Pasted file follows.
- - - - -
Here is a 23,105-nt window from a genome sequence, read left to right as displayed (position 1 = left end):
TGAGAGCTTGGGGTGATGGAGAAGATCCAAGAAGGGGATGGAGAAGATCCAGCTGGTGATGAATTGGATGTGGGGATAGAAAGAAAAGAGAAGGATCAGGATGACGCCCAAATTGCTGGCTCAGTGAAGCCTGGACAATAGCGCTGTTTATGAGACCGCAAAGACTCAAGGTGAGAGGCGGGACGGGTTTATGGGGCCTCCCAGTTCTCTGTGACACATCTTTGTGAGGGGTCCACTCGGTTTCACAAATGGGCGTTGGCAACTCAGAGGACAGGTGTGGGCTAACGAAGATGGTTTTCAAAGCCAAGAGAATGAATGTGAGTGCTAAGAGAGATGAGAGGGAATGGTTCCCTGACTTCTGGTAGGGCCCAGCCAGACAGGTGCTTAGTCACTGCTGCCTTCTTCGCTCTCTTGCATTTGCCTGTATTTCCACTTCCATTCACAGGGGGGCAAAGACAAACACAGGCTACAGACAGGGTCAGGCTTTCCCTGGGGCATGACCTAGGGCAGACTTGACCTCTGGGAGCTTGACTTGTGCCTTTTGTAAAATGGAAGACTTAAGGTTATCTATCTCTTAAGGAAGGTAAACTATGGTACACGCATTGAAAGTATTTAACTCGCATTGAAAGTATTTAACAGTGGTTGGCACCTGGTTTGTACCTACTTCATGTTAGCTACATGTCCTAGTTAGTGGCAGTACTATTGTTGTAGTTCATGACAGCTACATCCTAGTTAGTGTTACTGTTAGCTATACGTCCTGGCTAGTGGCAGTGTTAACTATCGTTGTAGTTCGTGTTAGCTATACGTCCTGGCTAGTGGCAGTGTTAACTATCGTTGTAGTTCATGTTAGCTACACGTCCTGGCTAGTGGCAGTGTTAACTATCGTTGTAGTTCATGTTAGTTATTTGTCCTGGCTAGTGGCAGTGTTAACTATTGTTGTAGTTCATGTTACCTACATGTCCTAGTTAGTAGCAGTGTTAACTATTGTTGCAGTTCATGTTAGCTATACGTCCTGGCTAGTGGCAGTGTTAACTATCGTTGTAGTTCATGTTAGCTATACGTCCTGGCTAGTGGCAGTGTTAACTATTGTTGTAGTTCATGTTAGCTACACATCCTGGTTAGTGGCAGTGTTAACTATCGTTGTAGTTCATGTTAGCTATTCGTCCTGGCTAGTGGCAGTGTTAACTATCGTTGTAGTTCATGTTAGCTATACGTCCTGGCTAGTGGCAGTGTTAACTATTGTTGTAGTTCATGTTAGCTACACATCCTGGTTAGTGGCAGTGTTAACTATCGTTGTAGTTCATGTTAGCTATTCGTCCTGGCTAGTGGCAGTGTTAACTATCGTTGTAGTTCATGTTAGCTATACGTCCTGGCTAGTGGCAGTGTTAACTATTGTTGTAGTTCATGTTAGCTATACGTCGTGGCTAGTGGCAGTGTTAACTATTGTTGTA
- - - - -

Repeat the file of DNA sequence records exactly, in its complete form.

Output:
Here is a 23,105-nt window from a genome sequence, read left to right as displayed (position 1 = left end):
TGAGAGCTTGGGGTGATGGAGAAGATCCAAGAAGGGGATGGAGAAGATCCAGCTGGTGATGAATTGGATGTGGGGATAGAAAGAAAAGAGAAGGATCAGGATGACGCCCAAATTGCTGGCTCAGTGAAGCCTGGACAATAGCGCTGTTTATGAGACCGCAAAGACTCAAGGTGAGAGGCGGGACGGGTTTATGGGGCCTCCCAGTTCTCTGTGACACATCTTTGTGAGGGGTCCACTCGGTTTCACAAATGGGCGTTGGCAACTCAGAGGACAGGTGTGGGCTAACGAAGATGGTTTTCAAAGCCAAGAGAATGAATGTGAGTGCTAAGAGAGATGAGAGGGAATGGTTCCCTGACTTCTGGTAGGGCCCAGCCAGACAGGTGCTTAGTCACTGCTGCCTTCTTCGCTCTCTTGCATTTGCCTGTATTTCCACTTCCATTCACAGGGGGGCAAAGACAAACACAGGCTACAGACAGGGTCAGGCTTTCCCTGGGGCATGACCTAGGGCAGACTTGACCTCTGGGAGCTTGACTTGTGCCTTTTGTAAAATGGAAGACTTAAGGTTATCTATCTCTTAAGGAAGGTAAACTATGGTACACGCATTGAAAGTATTTAACTCGCATTGAAAGTATTTAACAGTGGTTGGCACCTGGTTTGTACCTACTTCATGTTAGCTACATGTCCTAGTTAGTGGCAGTACTATTGTTGTAGTTCATGACAGCTACATCCTAGTTAGTGTTACTGTTAGCTATACGTCCTGGCTAGTGGCAGTGTTAACTATCGTTGTAGTTCGTGTTAGCTATACGTCCTGGCTAGTGGCAGTGTTAACTATCGTTGTAGTTCATGTTAGCTACACGTCCTGGCTAGTGGCAGTGTTAACTATCGTTGTAGTTCATGTTAGTTATTTGTCCTGGCTAGTGGCAGTGTTAACTATTGTTGTAGTTCATGTTACCTACATGTCCTAGTTAGTAGCAGTGTTAACTATTGTTGCAGTTCATGTTAGCTATACGTCCTGGCTAGTGGCAGTGTTAACTATCGTTGTAGTTCATGTTAGCTATACGTCCTGGCTAGTGGCAGTGTTAACTATTGTTGTAGTTCATGTTAGCTACACATCCTGGTTAGTGGCAGTGTTAACTATCGTTGTAGTTCATGTTAGCTATTCGTCCTGGCTAGTGGCAGTGTTAACTATCGTTGTAGTTCATGTTAGCTATACGTCCTGGCTAGTGGCAGTGTTAACTATTGTTGTAGTTCATGTTAGCTACACATCCTGGTTAGTGGCAGTGTTAACTATCGTTGTAGTTCATGTTAGCTATTCGTCCTGGCTAGTGGCAGTGTTAACTATCGTTGTAGTTCATGTTAGCTATACGTCCTGGCTAGTGGCAGTGTTAACTATTGTTGTAGTTCATGTTAGCTATACGTCGTGGCTAGTGGCAGTGTTAACTATTGTTGTA